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The Runaway Dinner
A lot or a little?
The parents' guide to what's in this book.
What parents need to know
- Parents say
- Kids say
What's the story?
An ordinary little kid named Banjo Cannon has a problem with his dinner: the everyday sausage, peas, carrots, and fries come to life, run away with the dishes in pursuit, and lead him on a merry chase through the English streets. Various unexpected adventures ensue until Banjo's parents carry him home to a large helping of plum pudding. And the adventure takes off again.
Is it any good?
This book is full of silliness, and to its great benefit, it's cleverly written and illustrated. THE RUNAWAY DINNER is a cross between the story of the wily Gingerbread Man and "Hey, diddle diddle the cat and the fiddle" -- especially "the dish ran away with the spoon" part. Kids will get a kick out of Melvin, the sausage, as he streaks across town with his culinary entourage. Allan Ahlberg has created a friendly, tongue-in-cheek tone that will make kids want to join in on the fun.
The story moves along briskly while the narrator interjects casual comments and questions about how true the story is, what has happened to this character or that, and how mysterious or fun it's all becoming. The flat acrylic paintings coupled with uncolored, ink-lined drawings are inviting and entertaining. Illustrated by Bruce Ingman, each page looks like a kid's painting and offers plenty to look at, search for, and count.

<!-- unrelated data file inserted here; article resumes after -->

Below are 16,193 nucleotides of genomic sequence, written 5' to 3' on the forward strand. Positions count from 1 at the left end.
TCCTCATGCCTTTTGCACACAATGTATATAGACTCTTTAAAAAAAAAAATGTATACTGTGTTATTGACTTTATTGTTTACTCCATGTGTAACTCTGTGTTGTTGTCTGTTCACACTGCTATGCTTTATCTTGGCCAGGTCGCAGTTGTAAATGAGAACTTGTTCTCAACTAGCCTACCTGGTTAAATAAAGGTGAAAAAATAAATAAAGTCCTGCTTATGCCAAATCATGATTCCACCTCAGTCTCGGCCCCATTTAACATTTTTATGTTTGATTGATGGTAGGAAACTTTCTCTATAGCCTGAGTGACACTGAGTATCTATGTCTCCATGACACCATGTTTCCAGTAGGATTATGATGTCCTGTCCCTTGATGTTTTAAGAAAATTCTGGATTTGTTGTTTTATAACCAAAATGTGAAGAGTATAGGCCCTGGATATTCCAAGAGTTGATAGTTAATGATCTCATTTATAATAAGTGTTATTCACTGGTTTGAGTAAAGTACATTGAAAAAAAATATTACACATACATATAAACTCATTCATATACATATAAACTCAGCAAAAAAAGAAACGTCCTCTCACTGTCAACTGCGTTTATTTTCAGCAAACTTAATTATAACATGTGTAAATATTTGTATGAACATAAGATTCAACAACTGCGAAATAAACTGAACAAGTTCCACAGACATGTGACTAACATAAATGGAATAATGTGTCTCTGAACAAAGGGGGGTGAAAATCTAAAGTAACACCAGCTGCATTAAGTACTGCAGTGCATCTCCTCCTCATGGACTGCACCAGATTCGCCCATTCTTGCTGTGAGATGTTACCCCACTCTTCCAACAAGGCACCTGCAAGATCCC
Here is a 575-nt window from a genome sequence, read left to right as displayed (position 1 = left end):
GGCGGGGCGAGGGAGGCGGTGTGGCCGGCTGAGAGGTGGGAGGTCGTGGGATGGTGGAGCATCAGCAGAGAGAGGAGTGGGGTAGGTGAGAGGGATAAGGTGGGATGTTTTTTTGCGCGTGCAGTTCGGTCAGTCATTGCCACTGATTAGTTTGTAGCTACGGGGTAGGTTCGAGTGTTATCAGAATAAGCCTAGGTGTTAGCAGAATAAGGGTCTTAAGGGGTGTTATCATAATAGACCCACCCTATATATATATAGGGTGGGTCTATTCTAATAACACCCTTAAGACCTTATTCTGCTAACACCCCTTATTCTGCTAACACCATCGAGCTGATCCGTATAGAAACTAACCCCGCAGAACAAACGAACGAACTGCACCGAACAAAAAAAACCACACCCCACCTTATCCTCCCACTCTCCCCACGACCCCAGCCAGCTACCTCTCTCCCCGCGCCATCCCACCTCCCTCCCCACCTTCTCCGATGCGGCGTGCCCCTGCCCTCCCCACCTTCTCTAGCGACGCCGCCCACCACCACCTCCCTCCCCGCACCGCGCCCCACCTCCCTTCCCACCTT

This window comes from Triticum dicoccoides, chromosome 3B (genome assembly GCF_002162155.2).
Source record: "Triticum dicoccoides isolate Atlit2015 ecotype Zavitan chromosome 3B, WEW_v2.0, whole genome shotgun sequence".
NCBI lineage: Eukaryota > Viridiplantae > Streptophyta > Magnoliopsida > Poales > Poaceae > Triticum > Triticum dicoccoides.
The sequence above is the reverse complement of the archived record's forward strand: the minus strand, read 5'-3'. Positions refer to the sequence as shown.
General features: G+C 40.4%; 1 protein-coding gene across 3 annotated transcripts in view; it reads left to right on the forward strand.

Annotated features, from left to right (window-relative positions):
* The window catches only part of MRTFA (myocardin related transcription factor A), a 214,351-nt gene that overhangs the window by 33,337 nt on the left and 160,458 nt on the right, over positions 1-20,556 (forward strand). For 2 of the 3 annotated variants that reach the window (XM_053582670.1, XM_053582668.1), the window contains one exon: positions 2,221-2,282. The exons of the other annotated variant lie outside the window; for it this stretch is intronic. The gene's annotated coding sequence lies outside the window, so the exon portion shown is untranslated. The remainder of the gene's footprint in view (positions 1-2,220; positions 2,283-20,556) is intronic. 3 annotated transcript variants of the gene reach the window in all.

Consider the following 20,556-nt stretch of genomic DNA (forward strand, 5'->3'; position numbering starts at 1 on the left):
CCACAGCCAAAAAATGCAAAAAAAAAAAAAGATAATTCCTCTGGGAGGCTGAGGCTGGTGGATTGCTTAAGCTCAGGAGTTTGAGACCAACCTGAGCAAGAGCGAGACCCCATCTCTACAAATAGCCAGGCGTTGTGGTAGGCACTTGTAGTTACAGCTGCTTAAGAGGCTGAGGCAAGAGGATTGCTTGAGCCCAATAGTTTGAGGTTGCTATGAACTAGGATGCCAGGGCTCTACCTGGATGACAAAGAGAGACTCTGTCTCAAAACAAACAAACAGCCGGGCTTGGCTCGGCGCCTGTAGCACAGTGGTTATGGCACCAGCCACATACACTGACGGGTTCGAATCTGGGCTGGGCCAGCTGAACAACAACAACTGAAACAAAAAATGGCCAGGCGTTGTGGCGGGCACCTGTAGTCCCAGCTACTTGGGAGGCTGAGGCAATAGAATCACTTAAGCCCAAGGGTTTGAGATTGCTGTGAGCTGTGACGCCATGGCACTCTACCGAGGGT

Talk to your kids about ...
Families can talk about how surprised they would be if their food jumped off their plate and ran away. Could that really happen? What would you do if it did? Do you believe the narrator when he says that this story is the "absolute truth, the complete picture"? Kids also might like to talk about the names of the characters, and come up with new ones they might choose. For starters, Banjo is an unusual name for a little boy.